Hoodlum is the story black a black underclass gangster who stands toe-to-toe with the Italian and Jewish Mafia in Harlem during 1930's in the great depression era. I checked out the story from watching the movie on Sunday and what I can say that yes there were several factual occurrences that took place during that time, however Hoodlum ends up turning its-self into some sort action flick rather than a factual account of what really happened, having said that it is still a very entertaining movie to watch and has some good performances as well as well made action scenes. Laurence Fishburne was excellent as the charming, and wise Bumpy Johnson who shows us an educated black man not afraid to stand up for what he believes in, Tim Roth was excellent as the unstable Ducth Schultz although I found my-self comparing him to Joe Pesci at times , and Andy Garcia as Lucy Lucoina was good with his screen time however I felt the stand out performance was Cicley Tyson who portrayed a very strong, elegant , proud Black woman. The movie rolled on fast and got into the swing straight away , there was good use of make-up , wardrobe and scenery which gave us a feel of 1930's Harlem. The interaction between characters is good as it gives us a real feel of what life was like back then. However the problems with Hoodlum are that the script seems a little superficial and characters which can have real depth to them normal end up being well quite flat. The film was supposed to be about real life events but it just seems to way to far fetched to the point where it does feel like a no brain action movie and the action it-self seems to be tit-for-tat repetitive although Fishburane's performance keeps you guessing how will he strike back and thusly the second half of the movie just feels messy and rushed. To conclude Hoodlum is probably not one of the best gangster movies about the black era to come I mean it is over shadowed by the likes of American Gangster but it does however manage to entertain on a big scale and is not a waste of time , its just a shame with a few clear faults in it however I would recommend as a rental and worth a check out for fans of the gangster genre.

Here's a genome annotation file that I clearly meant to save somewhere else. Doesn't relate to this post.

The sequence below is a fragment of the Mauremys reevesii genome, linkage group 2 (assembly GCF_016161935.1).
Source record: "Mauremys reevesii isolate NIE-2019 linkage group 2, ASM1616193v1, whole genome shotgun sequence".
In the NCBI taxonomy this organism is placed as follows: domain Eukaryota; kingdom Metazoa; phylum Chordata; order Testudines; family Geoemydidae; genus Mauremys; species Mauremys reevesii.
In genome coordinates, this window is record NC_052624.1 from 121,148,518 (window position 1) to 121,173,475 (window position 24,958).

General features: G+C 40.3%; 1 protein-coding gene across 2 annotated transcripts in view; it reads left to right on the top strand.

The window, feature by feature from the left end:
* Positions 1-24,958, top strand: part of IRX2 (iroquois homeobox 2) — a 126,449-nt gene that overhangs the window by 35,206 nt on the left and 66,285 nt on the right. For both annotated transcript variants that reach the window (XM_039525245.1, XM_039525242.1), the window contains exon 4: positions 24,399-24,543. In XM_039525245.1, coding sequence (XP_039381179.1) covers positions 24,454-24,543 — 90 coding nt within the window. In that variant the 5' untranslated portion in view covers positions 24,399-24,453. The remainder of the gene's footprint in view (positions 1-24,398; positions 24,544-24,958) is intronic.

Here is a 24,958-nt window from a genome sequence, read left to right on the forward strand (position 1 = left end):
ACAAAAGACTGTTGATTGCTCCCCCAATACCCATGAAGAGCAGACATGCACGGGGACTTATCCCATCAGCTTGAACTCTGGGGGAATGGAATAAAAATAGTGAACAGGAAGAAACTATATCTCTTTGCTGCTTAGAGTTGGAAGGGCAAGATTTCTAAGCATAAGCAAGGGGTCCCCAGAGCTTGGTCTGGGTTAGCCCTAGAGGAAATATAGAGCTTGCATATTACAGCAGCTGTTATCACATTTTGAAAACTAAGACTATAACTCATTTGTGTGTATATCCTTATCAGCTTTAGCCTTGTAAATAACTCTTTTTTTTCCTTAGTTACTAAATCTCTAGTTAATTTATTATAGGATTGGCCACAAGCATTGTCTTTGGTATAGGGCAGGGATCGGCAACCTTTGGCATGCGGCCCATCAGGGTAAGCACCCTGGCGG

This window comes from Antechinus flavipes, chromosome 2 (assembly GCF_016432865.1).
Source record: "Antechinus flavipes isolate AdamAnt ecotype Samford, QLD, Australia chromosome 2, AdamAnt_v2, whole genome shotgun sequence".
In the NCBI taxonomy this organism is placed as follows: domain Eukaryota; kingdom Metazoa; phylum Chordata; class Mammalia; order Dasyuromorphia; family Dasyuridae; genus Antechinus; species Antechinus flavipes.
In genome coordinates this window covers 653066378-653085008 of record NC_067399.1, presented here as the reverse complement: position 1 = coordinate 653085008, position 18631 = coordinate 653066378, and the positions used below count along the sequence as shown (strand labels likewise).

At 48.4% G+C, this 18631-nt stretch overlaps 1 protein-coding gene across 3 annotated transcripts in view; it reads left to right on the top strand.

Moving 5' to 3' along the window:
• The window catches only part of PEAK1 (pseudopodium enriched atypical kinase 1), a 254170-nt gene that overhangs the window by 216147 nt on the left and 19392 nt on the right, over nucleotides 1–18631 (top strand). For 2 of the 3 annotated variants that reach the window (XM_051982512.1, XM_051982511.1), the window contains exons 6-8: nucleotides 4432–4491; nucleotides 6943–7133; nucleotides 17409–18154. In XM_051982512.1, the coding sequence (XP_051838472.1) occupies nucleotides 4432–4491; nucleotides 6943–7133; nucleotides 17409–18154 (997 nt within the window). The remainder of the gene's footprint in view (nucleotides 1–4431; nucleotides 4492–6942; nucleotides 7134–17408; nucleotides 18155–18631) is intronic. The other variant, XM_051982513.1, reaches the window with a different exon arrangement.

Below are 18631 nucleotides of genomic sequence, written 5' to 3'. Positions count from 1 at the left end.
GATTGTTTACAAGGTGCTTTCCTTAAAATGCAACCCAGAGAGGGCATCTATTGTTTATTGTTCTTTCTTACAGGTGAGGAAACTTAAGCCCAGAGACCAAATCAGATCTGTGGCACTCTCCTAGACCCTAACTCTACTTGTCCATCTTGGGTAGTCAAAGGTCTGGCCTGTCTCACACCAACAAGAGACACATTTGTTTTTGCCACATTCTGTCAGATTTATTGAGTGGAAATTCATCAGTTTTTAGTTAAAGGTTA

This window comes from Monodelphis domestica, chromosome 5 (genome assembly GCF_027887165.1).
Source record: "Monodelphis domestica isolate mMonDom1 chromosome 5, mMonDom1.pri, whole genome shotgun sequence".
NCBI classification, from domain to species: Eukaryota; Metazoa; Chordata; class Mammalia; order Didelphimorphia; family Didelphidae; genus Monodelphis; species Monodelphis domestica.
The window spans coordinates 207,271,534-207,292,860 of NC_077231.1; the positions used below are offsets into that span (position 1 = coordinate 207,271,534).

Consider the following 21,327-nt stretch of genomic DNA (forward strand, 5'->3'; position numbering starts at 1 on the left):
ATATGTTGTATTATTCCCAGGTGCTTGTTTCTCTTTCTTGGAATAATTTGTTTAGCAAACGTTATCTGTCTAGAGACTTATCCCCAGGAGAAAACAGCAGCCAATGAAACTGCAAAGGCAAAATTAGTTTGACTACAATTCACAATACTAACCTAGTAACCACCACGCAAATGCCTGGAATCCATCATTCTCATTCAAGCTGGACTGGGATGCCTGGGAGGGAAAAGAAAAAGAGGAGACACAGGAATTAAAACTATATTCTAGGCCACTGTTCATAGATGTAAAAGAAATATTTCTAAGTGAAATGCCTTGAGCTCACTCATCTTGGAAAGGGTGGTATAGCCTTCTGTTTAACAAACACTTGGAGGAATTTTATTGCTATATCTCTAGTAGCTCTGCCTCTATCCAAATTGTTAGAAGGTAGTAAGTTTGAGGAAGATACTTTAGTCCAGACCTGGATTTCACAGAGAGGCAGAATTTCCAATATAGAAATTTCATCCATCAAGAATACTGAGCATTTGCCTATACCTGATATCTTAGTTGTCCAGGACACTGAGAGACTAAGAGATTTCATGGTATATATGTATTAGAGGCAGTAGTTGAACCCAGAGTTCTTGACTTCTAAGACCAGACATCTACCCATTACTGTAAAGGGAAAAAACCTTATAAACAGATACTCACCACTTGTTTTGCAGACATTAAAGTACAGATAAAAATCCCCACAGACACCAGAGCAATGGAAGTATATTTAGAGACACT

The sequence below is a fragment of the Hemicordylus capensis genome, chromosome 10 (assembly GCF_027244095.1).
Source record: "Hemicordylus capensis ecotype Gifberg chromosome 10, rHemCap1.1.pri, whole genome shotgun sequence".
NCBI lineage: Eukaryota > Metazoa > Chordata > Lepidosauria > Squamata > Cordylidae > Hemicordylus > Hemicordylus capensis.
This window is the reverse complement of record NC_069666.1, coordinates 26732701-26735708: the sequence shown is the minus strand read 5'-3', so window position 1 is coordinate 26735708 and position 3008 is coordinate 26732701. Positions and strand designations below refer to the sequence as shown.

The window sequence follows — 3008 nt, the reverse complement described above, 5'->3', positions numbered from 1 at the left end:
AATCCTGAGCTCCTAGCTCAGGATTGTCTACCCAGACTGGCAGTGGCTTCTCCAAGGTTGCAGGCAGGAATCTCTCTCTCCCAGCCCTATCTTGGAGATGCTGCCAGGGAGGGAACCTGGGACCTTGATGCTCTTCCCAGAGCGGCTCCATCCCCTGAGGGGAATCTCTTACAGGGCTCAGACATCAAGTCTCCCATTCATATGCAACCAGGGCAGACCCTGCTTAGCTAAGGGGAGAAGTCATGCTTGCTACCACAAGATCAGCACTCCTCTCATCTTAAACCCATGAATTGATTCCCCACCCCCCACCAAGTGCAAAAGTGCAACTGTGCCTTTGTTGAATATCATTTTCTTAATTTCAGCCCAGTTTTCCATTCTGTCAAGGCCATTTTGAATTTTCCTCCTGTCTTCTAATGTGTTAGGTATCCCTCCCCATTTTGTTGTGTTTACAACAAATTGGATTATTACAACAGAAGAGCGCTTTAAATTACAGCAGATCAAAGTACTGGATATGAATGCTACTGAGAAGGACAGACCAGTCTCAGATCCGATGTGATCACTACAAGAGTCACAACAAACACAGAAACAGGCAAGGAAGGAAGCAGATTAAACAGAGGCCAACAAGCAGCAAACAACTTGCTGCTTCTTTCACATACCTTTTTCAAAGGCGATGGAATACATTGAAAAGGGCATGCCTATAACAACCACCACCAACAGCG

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Good film; sadly distorted history
Joseph Harder8 April 2000
This is , on the whole a very good, if mostly unoriginal period gangster film.The performances are solid, if unspectacular, the direction is assured and sometimes innovative, with some clever original touches and one or two nice "hommages" to Scorsese, Coppola, and the the thirties classics of Wellman et.al. The biggest problem with the film is the utterly ludicrous portrayal of Tom Dewey. Dewey was arrogant, cold, and self-righteous; he was not corrupt.Indeed, he was the second best district attorney in America during the thirties ( Earl Warren, in Oakland, California was the best)and one of the best state Governors in American history. Once again, if you are a Republican and a W.A.S.P, you can be accused of anything.
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Excellent movie
aricica19 August 2007
I would highly recommend the movie. I am not a big fan of gangster movies but this one it's much larger than that. I was browsing through my cable channels, stumbled on it and got hooked right away. The performances are awesome, the directing excellent, the costumes & sets perfect. And the story, well...true. That's what makes the movie even more attractive. The reason I am posting this comment - I've never done it before - is because I got irritated by critics' opinion about it. I am no movie expert, but to trash this one it's just plain or deliberate oversight. Please don't skip the movie just because somebody else tells you so. Give it a shot and you won't regret it. I promise.
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A waste of good talent
allar10022 May 2003